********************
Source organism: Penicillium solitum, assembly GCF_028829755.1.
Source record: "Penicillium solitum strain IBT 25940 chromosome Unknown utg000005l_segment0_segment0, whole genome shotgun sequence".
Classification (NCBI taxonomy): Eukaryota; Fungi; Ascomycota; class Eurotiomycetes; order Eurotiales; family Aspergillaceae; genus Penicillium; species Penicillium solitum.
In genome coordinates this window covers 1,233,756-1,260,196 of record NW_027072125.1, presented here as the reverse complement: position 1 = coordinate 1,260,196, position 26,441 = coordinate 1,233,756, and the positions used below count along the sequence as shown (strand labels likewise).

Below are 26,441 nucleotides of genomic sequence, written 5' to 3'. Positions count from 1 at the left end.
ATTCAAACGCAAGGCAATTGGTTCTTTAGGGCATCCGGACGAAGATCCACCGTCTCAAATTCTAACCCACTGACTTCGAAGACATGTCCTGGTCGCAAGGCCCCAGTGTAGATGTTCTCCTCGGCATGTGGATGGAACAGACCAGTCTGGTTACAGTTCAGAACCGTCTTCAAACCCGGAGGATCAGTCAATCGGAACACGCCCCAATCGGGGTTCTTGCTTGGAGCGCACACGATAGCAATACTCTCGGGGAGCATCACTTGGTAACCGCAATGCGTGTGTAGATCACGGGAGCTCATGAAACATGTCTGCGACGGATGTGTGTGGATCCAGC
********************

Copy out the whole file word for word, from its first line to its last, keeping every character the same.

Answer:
Source organism: Penicillium solitum, assembly GCF_028829755.1.
Source record: "Penicillium solitum strain IBT 25940 chromosome Unknown utg000005l_segment0_segment0, whole genome shotgun sequence".
Classification (NCBI taxonomy): Eukaryota; Fungi; Ascomycota; class Eurotiomycetes; order Eurotiales; family Aspergillaceae; genus Penicillium; species Penicillium solitum.
In genome coordinates this window covers 1,233,756-1,260,196 of record NW_027072125.1, presented here as the reverse complement: position 1 = coordinate 1,260,196, position 26,441 = coordinate 1,233,756, and the positions used below count along the sequence as shown (strand labels likewise).

Below are 26,441 nucleotides of genomic sequence, written 5' to 3'. Positions count from 1 at the left end.
ATTCAAACGCAAGGCAATTGGTTCTTTAGGGCATCCGGACGAAGATCCACCGTCTCAAATTCTAACCCACTGACTTCGAAGACATGTCCTGGTCGCAAGGCCCCAGTGTAGATGTTCTCCTCGGCATGTGGATGGAACAGACCAGTCTGGTTACAGTTCAGAACCGTCTTCAAACCCGGAGGATCAGTCAATCGGAACACGCCCCAATCGGGGTTCTTGCTTGGAGCGCACACGATAGCAATACTCTCGGGGAGCATCACTTGGTAACCGCAATGCGTGTGTAGATCACGGGAGCTCATGAAACATGTCTGCGACGGATGTGTGTGGATCCAGC